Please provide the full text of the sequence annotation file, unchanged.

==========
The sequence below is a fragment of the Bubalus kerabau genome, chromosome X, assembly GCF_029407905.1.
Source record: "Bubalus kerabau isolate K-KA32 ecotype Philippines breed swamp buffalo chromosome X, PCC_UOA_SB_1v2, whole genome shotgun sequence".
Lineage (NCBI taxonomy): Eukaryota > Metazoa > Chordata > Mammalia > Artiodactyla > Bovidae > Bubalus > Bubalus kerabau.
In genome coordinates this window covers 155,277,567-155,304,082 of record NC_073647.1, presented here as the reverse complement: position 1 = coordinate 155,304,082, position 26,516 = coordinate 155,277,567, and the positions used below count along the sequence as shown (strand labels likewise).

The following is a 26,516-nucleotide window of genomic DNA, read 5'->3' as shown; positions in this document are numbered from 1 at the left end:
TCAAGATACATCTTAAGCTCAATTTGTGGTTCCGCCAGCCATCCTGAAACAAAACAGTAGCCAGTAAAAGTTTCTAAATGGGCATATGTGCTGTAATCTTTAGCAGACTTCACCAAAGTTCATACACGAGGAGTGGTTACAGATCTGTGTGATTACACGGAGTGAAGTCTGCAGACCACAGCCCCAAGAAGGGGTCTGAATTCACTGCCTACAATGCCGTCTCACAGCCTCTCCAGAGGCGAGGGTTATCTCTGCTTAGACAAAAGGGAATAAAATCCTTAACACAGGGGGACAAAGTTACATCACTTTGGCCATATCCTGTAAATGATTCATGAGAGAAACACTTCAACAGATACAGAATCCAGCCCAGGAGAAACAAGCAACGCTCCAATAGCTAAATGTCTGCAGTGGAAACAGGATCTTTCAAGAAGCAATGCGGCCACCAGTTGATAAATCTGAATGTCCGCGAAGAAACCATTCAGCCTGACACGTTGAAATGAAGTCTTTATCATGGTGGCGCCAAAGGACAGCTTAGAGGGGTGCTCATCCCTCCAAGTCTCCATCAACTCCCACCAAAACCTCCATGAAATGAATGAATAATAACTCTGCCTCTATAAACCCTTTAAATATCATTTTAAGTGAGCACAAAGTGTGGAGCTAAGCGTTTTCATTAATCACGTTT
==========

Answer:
The sequence below is a fragment of the Bubalus kerabau genome, chromosome X, assembly GCF_029407905.1.
Source record: "Bubalus kerabau isolate K-KA32 ecotype Philippines breed swamp buffalo chromosome X, PCC_UOA_SB_1v2, whole genome shotgun sequence".
Lineage (NCBI taxonomy): Eukaryota > Metazoa > Chordata > Mammalia > Artiodactyla > Bovidae > Bubalus > Bubalus kerabau.
In genome coordinates this window covers 155,277,567-155,304,082 of record NC_073647.1, presented here as the reverse complement: position 1 = coordinate 155,304,082, position 26,516 = coordinate 155,277,567, and the positions used below count along the sequence as shown (strand labels likewise).

The following is a 26,516-nucleotide window of genomic DNA, read 5'->3' as shown; positions in this document are numbered from 1 at the left end:
TCAAGATACATCTTAAGCTCAATTTGTGGTTCCGCCAGCCATCCTGAAACAAAACAGTAGCCAGTAAAAGTTTCTAAATGGGCATATGTGCTGTAATCTTTAGCAGACTTCACCAAAGTTCATACACGAGGAGTGGTTACAGATCTGTGTGATTACACGGAGTGAAGTCTGCAGACCACAGCCCCAAGAAGGGGTCTGAATTCACTGCCTACAATGCCGTCTCACAGCCTCTCCAGAGGCGAGGGTTATCTCTGCTTAGACAAAAGGGAATAAAATCCTTAACACAGGGGGACAAAGTTACATCACTTTGGCCATATCCTGTAAATGATTCATGAGAGAAACACTTCAACAGATACAGAATCCAGCCCAGGAGAAACAAGCAACGCTCCAATAGCTAAATGTCTGCAGTGGAAACAGGATCTTTCAAGAAGCAATGCGGCCACCAGTTGATAAATCTGAATGTCCGCGAAGAAACCATTCAGCCTGACACGTTGAAATGAAGTCTTTATCATGGTGGCGCCAAAGGACAGCTTAGAGGGGTGCTCATCCCTCCAAGTCTCCATCAACTCCCACCAAAACCTCCATGAAATGAATGAATAATAACTCTGCCTCTATAAACCCTTTAAATATCATTTTAAGTGAGCACAAAGTGTGGAGCTAAGCGTTTTCATTAATCACGTTT